Yesterday, I went on a Tsuboki 2 course to refresh my skills.  As we practised on each other with ridoki rollers, I was reminded just how unique they are and just what they contribute to Tsuboki face massage.

Ridoki rollers are made of stainless steel and have numerous raised points on them.  When used in Tsuboki, they are generally applied to the face before oil is added.  Initially, they feel very cool to the face and this has the action of drawing the blood to the surface.  As they are applied, the tissues of the face begin to warm up.

The rollers are applied with a degree of pressure except for the areas around the eyes.  Always, the pressure feels comfortable.  Some of the movements applied are long sweeping ones, others are short and repetitive for instance around the cheekbones and sides of the mouth, yet others are applied horizontally, vertically and diagonally.

As I was lying there whilst my partner was practising on me, I found the rhythmic movement of the rollers very soothing and almost hypnotic.  My face began to warm up and at the end, I felt that my face had had a real workout - and that was before any other massage stroke was applied!  We talked about the practice afterwards and agreed that the roller work, whilst only taking up about 5 minutes of the treatment, was a massage in itself.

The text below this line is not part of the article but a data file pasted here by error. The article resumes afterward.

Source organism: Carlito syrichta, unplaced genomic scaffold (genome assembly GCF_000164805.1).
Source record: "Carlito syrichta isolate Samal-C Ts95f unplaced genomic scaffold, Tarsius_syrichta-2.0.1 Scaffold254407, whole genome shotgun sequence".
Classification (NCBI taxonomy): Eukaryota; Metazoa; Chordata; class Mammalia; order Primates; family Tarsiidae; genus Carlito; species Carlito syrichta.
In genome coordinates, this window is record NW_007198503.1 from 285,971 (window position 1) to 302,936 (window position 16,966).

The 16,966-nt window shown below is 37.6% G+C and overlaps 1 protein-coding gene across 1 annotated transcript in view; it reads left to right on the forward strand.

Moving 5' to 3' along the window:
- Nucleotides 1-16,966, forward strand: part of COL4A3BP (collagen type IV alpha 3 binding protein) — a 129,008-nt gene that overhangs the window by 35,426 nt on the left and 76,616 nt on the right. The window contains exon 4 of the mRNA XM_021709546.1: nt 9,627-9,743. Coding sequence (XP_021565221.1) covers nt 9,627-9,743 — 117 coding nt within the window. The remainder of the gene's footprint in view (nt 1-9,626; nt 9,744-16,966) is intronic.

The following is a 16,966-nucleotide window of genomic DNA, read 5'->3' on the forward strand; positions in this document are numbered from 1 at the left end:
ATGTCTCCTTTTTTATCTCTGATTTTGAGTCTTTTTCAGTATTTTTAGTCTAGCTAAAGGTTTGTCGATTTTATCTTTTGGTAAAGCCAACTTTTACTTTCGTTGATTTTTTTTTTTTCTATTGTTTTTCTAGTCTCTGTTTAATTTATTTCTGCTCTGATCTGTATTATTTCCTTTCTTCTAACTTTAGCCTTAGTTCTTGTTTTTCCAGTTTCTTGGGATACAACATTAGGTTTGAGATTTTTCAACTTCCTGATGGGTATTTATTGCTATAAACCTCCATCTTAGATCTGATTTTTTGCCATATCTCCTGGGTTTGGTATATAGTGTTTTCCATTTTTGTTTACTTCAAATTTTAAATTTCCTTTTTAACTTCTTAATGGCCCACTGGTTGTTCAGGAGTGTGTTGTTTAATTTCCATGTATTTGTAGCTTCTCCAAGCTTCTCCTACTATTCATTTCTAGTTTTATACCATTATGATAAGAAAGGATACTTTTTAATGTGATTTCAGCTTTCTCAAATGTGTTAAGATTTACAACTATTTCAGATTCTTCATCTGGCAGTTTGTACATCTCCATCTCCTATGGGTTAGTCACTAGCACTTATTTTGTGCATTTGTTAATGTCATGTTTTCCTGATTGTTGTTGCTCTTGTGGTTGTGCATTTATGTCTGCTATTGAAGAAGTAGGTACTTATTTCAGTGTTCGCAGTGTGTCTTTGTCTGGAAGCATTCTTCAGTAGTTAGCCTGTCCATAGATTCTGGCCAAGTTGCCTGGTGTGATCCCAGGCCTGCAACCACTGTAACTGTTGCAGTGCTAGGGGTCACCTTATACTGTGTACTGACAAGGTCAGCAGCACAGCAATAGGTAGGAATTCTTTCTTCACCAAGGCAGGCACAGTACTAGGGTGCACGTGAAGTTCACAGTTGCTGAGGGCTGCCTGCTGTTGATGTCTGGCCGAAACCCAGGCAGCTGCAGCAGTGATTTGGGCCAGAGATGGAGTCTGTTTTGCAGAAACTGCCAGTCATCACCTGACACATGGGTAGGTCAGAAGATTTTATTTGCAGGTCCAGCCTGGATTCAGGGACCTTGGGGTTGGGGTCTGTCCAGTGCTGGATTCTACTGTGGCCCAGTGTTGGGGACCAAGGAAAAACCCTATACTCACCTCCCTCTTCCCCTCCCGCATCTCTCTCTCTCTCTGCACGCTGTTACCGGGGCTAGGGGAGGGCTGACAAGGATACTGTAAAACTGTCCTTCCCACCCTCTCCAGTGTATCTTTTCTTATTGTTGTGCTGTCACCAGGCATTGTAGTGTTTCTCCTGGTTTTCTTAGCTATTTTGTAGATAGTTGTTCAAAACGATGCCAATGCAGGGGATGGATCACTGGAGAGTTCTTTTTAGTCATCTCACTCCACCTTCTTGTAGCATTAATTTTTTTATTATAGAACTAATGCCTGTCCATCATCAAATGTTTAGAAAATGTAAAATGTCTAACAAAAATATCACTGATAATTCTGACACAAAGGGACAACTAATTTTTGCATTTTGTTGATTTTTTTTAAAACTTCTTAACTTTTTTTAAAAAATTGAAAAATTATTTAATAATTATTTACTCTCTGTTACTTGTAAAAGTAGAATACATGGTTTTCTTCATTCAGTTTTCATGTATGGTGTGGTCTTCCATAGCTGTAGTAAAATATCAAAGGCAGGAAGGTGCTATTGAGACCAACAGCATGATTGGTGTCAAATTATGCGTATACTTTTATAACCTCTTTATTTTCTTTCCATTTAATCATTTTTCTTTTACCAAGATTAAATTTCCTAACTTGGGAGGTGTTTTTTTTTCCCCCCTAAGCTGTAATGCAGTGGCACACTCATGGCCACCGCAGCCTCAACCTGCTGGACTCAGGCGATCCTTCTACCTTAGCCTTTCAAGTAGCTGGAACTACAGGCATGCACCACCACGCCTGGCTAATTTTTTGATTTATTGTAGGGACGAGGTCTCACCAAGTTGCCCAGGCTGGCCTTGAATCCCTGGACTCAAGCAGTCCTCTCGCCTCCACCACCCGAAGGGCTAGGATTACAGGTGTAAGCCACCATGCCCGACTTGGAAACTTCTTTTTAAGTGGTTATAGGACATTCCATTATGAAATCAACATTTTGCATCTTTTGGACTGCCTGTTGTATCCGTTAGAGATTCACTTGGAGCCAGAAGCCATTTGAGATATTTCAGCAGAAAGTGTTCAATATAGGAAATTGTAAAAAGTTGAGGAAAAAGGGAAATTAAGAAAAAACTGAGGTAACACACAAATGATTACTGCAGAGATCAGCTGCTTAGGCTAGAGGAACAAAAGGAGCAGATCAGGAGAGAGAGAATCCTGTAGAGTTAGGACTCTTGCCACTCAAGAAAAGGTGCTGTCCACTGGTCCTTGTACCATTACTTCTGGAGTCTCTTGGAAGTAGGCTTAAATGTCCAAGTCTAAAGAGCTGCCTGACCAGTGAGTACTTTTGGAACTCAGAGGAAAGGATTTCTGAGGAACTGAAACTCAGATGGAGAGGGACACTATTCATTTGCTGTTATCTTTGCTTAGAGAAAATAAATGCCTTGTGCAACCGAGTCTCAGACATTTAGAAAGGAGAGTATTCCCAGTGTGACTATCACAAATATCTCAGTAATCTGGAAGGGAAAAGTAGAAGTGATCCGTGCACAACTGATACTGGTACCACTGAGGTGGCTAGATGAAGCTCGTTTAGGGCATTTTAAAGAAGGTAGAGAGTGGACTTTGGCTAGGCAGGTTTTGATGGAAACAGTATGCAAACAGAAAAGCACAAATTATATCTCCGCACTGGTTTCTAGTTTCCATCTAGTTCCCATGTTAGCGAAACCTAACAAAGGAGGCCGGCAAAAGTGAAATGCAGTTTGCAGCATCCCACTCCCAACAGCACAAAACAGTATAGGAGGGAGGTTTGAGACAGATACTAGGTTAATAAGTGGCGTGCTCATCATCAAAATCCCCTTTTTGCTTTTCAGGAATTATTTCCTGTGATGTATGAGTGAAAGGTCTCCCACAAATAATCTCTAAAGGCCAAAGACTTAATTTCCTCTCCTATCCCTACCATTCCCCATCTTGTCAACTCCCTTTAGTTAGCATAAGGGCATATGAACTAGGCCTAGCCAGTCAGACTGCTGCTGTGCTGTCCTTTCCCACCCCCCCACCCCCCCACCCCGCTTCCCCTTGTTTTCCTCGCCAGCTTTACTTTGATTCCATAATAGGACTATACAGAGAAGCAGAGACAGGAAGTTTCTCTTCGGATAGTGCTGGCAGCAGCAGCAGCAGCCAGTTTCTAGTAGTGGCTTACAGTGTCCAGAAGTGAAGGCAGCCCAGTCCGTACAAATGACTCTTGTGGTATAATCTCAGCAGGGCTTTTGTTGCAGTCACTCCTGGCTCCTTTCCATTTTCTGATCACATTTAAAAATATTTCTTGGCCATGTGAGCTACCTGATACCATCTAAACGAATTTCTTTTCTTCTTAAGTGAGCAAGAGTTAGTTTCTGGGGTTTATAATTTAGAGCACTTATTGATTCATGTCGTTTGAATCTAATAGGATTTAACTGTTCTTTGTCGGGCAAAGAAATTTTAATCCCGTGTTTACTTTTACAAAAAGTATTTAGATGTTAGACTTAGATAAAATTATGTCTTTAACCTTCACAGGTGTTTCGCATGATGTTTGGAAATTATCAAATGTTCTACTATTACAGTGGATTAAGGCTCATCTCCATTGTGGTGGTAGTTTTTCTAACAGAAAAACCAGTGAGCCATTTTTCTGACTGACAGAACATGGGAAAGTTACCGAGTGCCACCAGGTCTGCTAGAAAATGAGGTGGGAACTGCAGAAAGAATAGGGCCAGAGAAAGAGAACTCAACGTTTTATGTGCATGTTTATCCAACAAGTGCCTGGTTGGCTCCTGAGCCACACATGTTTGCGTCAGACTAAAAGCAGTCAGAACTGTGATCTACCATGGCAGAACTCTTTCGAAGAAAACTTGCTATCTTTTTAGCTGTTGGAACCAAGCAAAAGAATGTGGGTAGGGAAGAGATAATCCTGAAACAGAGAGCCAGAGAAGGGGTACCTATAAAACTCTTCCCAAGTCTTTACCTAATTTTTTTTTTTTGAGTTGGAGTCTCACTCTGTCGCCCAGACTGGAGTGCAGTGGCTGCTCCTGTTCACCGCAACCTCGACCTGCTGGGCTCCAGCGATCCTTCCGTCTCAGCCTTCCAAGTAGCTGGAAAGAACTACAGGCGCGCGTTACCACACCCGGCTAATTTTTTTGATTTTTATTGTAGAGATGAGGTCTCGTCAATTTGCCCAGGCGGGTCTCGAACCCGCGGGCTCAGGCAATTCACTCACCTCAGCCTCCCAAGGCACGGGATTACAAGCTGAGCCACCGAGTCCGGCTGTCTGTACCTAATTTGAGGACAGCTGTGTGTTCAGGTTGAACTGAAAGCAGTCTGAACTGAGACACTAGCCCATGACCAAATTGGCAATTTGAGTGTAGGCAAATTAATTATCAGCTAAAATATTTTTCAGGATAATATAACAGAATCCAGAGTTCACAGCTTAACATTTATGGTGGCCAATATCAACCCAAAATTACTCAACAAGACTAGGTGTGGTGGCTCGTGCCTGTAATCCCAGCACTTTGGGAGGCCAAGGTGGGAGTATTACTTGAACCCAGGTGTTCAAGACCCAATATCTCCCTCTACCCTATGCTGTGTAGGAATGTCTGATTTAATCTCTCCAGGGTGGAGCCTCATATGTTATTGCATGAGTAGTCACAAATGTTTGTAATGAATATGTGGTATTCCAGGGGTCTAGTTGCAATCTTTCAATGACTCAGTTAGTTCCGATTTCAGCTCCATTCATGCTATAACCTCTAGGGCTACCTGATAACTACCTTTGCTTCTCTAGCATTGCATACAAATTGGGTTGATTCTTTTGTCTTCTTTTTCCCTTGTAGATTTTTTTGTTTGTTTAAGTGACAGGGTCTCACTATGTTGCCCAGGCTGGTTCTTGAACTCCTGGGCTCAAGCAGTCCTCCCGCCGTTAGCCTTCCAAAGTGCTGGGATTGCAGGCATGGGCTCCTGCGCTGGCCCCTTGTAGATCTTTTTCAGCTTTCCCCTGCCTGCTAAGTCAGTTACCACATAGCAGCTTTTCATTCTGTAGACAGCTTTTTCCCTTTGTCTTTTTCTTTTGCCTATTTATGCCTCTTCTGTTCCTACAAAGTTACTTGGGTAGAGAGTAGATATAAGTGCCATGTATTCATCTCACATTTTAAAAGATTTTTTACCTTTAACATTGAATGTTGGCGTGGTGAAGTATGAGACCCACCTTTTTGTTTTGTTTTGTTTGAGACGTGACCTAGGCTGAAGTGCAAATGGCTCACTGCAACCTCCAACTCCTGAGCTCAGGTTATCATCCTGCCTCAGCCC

Later, I could still feel the warmth in my face from the roller work even though my skin did not show any redness.

There are many cosmetic rollers available.  Some of these are made of agate or jade and yet others have short needles to stimulate collagen production.  What I like about the rollers used in Tsuboki is that when used skilfully by the practitioner, they really feel as though they are not only doing something good for the face but contributing to that relaxation that is so typical of Tsuboki.